The hope and fear riding on this trip was palpable through the TV. Angel and her partner would either be let down again or faced with a diagnosis. If the latter occurred, the question would suddenly become “Okay, what’s next then?”

What resonated with me was the deeply personal conversations between Angel and the camera, and Angel and her partner. Angel shared with the documentary crew that she always wanted to be a mother.

Having a family was all she ever dreamed about or hoped for in life, but with her undiagnosed condition causing her excruciating pain and an unknown future, starting a family was put on hold; potentially forever.

Angel said that if her diagnosis was hereditary, then she didn’t know if she could have a child knowing that she could pass her excruciating pain onto them. That level of agony wasn’t something she’d be willing to potentially inflict on her child.

Hearing this made me wish that she was in communication with a genetic counsellor who could help her navigate family planning. It was extremely hard to watch her discuss this unfathomable decision.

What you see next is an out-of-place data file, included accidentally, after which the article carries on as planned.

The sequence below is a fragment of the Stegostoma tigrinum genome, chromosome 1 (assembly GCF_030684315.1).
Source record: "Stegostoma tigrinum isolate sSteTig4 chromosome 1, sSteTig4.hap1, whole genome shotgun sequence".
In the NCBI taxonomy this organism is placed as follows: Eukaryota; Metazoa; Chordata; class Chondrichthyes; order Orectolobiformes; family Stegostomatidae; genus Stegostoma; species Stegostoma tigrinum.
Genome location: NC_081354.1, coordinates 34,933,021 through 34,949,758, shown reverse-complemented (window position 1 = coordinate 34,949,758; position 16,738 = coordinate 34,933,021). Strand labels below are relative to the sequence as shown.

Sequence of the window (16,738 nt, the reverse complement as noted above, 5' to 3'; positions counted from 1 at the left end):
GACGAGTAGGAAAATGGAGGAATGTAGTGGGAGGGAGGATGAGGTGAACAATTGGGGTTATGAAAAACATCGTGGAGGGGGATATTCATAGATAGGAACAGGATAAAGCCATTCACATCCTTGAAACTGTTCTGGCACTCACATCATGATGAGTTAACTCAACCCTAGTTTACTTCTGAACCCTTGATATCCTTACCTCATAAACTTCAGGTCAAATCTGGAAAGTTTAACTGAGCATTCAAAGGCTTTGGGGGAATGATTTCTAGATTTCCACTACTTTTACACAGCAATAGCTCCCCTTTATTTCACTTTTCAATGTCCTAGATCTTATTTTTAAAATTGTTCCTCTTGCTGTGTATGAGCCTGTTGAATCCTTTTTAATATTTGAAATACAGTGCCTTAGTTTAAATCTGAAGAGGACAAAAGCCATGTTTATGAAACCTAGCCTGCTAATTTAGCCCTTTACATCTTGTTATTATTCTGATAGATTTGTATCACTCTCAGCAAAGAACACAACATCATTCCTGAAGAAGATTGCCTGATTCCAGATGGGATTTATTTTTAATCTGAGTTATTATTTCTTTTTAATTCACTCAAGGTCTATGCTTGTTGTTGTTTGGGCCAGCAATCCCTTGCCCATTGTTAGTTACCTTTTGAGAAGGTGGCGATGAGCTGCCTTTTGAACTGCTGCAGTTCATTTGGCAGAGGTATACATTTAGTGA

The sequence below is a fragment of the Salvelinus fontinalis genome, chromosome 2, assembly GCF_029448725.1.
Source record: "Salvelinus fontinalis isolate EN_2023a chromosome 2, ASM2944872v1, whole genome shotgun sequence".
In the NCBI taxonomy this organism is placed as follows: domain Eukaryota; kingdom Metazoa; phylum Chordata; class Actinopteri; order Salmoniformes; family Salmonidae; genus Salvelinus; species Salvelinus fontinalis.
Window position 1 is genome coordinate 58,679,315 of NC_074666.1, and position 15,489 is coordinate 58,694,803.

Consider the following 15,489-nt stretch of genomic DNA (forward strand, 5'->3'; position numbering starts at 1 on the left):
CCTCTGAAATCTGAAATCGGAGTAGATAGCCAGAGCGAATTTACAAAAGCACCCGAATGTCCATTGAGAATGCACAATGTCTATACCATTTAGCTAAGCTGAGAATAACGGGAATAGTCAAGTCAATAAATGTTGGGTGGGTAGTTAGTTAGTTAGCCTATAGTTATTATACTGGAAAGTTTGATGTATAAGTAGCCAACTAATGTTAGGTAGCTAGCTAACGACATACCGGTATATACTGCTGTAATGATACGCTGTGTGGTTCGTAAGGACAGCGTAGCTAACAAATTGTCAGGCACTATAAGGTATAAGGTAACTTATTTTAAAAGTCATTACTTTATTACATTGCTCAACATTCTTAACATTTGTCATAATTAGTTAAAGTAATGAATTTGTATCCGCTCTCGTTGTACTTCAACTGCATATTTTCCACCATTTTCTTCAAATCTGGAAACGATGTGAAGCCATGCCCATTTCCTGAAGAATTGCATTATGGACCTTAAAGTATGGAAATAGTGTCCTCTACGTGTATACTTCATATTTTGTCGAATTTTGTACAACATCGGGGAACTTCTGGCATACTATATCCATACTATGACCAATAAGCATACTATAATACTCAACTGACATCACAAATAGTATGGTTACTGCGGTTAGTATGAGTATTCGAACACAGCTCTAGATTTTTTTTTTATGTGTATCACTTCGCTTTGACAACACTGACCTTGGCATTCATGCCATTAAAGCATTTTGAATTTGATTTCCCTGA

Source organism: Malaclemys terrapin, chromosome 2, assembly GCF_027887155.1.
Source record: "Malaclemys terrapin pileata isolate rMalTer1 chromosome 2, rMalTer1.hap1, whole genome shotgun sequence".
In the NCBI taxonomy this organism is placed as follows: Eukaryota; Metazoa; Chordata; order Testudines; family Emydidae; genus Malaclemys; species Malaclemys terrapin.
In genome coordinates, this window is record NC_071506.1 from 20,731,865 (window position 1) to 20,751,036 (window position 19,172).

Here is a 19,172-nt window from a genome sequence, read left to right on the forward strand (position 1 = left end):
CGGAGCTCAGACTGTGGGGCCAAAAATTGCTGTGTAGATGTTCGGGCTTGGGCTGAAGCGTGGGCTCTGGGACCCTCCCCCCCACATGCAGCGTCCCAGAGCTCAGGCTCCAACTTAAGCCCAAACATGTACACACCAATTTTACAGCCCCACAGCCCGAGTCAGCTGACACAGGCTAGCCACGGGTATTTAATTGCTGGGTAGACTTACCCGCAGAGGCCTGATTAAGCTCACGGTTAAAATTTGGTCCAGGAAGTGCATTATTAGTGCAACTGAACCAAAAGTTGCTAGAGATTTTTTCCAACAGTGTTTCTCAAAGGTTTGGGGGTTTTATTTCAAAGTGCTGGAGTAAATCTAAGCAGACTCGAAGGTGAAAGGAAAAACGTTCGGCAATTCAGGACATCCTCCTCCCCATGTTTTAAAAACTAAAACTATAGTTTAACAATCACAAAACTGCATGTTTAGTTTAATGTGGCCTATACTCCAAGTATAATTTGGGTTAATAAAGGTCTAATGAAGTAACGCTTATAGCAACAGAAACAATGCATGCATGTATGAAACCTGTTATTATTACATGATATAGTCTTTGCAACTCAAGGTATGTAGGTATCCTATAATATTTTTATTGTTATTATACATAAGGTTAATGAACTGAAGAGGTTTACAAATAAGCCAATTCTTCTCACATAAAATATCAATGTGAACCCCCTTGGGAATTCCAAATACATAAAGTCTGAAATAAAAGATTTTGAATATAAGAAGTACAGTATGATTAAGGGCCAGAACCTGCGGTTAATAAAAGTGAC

What almost brought me to tears was watching Angel and her long-term partner’s relationship. Angel’s partner was her rock and never faltered under the weight of her undiagnosed illness.

He was there for every hospitalisation, road trip and personal milestone.

Her partner found the positive in any situation, even during the darkest times when a positive was very unlikely to be seen.

Watching him break down in tears with relief and happiness when Angel got her long-awaited diagnosis brought me so much joy. The love they share for each other was so deep and pure.

At the end of the episode, I could only hope that they are now happy, pain free and the proud parents to many beautiful babies in Nevada.

If you haven’t done so already, I highly recommend watching Diagnosis. The series features seven episodes, the first of which is Angel’s story. I would highly recommend reading Dr. Lisa Sanders’ column in The New York Times and following her on X.

I’d love to hear what you think about Diagnosis so do get in touch with your thoughts by tagging Beacon on social media @RareBeacon!

Thank you to Blayne for writing this blog and for sharing her reflections on the documentary series, Diagnosis.

If you’re interested in learning more about diagnostics, check out our upcoming training series, Decoding Diagnostics.